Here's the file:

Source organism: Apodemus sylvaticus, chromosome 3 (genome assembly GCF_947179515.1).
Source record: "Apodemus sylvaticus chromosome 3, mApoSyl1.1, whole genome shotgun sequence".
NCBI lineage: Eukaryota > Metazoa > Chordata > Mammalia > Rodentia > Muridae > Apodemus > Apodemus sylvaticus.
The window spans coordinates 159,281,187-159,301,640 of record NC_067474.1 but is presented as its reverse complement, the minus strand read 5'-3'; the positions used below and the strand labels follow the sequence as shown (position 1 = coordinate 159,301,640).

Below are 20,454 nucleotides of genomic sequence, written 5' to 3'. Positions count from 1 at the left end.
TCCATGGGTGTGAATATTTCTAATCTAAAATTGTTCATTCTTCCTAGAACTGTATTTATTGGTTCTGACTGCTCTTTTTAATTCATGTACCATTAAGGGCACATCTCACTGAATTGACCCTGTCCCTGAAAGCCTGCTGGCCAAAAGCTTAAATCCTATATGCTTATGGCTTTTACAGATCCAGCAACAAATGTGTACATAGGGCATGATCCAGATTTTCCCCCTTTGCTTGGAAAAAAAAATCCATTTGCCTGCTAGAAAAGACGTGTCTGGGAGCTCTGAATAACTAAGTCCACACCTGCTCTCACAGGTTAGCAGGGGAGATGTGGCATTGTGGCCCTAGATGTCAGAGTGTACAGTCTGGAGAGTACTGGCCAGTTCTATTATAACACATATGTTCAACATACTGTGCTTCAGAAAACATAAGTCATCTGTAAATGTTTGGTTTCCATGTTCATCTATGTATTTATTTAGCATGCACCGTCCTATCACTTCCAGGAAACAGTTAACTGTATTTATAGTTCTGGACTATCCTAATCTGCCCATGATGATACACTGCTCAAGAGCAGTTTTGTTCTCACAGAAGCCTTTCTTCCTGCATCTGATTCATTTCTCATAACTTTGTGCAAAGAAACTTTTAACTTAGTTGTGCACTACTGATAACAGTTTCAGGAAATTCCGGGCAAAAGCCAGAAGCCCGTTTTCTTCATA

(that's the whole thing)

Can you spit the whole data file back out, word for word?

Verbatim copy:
Source organism: Apodemus sylvaticus, chromosome 3 (genome assembly GCF_947179515.1).
Source record: "Apodemus sylvaticus chromosome 3, mApoSyl1.1, whole genome shotgun sequence".
NCBI lineage: Eukaryota > Metazoa > Chordata > Mammalia > Rodentia > Muridae > Apodemus > Apodemus sylvaticus.
The window spans coordinates 159,281,187-159,301,640 of record NC_067474.1 but is presented as its reverse complement, the minus strand read 5'-3'; the positions used below and the strand labels follow the sequence as shown (position 1 = coordinate 159,301,640).

Below are 20,454 nucleotides of genomic sequence, written 5' to 3'. Positions count from 1 at the left end.
TCCATGGGTGTGAATATTTCTAATCTAAAATTGTTCATTCTTCCTAGAACTGTATTTATTGGTTCTGACTGCTCTTTTTAATTCATGTACCATTAAGGGCACATCTCACTGAATTGACCCTGTCCCTGAAAGCCTGCTGGCCAAAAGCTTAAATCCTATATGCTTATGGCTTTTACAGATCCAGCAACAAATGTGTACATAGGGCATGATCCAGATTTTCCCCCTTTGCTTGGAAAAAAAAATCCATTTGCCTGCTAGAAAAGACGTGTCTGGGAGCTCTGAATAACTAAGTCCACACCTGCTCTCACAGGTTAGCAGGGGAGATGTGGCATTGTGGCCCTAGATGTCAGAGTGTACAGTCTGGAGAGTACTGGCCAGTTCTATTATAACACATATGTTCAACATACTGTGCTTCAGAAAACATAAGTCATCTGTAAATGTTTGGTTTCCATGTTCATCTATGTATTTATTTAGCATGCACCGTCCTATCACTTCCAGGAAACAGTTAACTGTATTTATAGTTCTGGACTATCCTAATCTGCCCATGATGATACACTGCTCAAGAGCAGTTTTGTTCTCACAGAAGCCTTTCTTCCTGCATCTGATTCATTTCTCATAACTTTGTGCAAAGAAACTTTTAACTTAGTTGTGCACTACTGATAACAGTTTCAGGAAATTCCGGGCAAAAGCCAGAAGCCCGTTTTCTTCATA